By the Royal Statute of 1855, the Board are empowered to call upon any three Junior Fellows, being Professors, to assist in the Fellowship and Scholarship Examinations and Elections, although not next in seniority.

Rezulæ laiv. Dublin. some account of the authority of these rules or consuetuderes has been given in the University Calendar for 1833, Introduction, p. 5), el sent. They are alterable by the Provost and Senior Fellows, with the consent of the Visitors.

• Each Master of Arts is called a regent during the three years following the time he took that degree. The name originated from the duty formerly imposed on such Masters of regulating the disputations of the Schools.

resident in the College. Every grace must pass the Caput before it can be proposed to the rest of the Senate, and each member of the Caput has a negative voice.

The grace of the House for a Degree in any Faculty must be granted by the Provost and Senior Fellows, before it can be proposed to the Caput. Those who have thus been admitted to a degree are then presented to the Vice-Chancellor and the whole University, at a public congregation, by the Regius Professor of the Faculty in which the degree is to be taken ; or, if it be a Degree in Arts, by one of the Proctors. If no member of the Caput objects, the Proctor, in a prescribed form of words, supplicates the Congregation for their public grace; and, having collected their sutirages, declares the assent or dissent of the House accordingly; if the placets be the majority, the candidates (who have previously taken the oath prescribed by the Statute, 34 Geo. III.), having subscribed their names in the Register, kneel before the ViceChancellor, who confers the degree according to a formula fixed by the University Statutesa.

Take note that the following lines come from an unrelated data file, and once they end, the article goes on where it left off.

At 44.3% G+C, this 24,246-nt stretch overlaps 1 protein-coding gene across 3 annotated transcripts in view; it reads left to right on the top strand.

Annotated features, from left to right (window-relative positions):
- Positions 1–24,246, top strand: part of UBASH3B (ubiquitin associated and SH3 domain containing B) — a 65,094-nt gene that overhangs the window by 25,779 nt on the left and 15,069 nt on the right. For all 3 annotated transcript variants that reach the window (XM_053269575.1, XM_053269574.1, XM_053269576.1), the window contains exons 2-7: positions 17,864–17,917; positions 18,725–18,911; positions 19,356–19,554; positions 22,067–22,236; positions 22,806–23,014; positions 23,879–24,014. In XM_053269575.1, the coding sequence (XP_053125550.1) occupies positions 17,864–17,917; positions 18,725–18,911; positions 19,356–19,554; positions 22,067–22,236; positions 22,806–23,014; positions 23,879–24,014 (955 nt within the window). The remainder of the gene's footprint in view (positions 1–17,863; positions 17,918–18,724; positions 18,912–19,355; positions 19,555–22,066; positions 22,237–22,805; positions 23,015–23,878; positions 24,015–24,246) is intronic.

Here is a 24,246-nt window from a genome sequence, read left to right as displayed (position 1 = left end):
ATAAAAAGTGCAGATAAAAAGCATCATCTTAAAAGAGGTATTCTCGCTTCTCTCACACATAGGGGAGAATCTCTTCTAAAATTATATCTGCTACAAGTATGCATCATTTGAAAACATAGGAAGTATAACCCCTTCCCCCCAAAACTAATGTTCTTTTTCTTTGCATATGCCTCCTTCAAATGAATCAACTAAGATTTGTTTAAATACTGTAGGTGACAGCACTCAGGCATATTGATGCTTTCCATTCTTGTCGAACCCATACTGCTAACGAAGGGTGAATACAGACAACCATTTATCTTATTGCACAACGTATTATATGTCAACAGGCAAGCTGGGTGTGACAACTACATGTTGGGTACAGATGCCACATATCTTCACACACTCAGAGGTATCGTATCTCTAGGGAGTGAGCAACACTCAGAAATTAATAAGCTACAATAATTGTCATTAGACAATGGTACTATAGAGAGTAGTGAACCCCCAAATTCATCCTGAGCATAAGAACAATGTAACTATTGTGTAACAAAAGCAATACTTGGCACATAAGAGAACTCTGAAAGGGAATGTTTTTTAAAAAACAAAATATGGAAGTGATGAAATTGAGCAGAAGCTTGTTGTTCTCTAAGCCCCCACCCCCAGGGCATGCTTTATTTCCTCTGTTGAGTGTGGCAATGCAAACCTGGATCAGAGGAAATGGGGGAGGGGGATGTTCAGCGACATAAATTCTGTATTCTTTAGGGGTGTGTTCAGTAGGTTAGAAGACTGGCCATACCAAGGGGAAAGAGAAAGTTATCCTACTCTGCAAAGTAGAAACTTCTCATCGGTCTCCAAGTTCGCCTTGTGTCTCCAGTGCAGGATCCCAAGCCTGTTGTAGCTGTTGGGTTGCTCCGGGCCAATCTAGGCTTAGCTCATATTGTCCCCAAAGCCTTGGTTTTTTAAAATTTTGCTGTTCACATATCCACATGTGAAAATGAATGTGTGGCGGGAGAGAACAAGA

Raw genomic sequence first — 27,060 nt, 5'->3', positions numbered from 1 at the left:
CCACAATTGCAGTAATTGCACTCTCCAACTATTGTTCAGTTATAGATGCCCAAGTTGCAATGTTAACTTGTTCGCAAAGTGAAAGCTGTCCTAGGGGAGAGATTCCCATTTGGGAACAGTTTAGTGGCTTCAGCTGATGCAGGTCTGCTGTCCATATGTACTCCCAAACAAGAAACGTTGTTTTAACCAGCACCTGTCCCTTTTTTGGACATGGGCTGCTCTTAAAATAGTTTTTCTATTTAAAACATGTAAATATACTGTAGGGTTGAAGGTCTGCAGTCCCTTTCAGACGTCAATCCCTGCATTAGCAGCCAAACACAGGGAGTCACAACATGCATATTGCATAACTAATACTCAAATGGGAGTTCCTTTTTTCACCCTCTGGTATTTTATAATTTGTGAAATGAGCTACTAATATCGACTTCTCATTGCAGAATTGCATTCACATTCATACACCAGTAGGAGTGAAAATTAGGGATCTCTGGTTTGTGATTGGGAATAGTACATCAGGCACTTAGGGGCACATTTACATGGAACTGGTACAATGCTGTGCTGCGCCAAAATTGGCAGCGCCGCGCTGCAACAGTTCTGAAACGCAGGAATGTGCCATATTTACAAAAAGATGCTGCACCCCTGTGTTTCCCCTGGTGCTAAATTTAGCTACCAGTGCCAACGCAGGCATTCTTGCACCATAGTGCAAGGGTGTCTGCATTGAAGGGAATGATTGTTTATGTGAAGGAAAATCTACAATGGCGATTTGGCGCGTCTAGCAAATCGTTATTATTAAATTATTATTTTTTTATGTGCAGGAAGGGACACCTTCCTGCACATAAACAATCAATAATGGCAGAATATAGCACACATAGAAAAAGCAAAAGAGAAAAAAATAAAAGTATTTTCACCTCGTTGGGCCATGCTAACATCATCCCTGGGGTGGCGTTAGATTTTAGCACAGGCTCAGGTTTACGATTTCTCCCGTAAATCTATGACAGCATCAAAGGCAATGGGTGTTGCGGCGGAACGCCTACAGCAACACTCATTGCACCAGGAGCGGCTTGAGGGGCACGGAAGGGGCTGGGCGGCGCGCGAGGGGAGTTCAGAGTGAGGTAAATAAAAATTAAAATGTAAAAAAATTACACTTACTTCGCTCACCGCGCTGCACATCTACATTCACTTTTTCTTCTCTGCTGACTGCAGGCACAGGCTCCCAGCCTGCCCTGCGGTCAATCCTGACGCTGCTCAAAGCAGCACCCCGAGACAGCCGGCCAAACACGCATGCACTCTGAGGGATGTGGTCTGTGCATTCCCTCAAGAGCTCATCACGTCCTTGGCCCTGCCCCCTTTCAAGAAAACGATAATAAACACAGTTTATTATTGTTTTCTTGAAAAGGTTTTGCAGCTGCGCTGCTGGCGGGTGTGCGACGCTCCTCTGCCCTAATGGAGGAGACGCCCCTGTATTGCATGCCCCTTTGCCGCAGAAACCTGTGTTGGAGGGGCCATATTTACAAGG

Public Commencements are held in this University on two days in every year, viz., Shrove Tuesday and the first Tuesday in July. No degrees excepting such as are merely honorary are ever conferred privately. A Diplomais sometimes given to those who are fully qualified for a Degree, but whose circumstances may render it inconvenient for them to wait for the public Comitia ; but such persons are never admitted to their Degree until they have appeared at a Commencement, and have had the Degree publicly conferred on them by the Chancellor or Vice-Chancellor.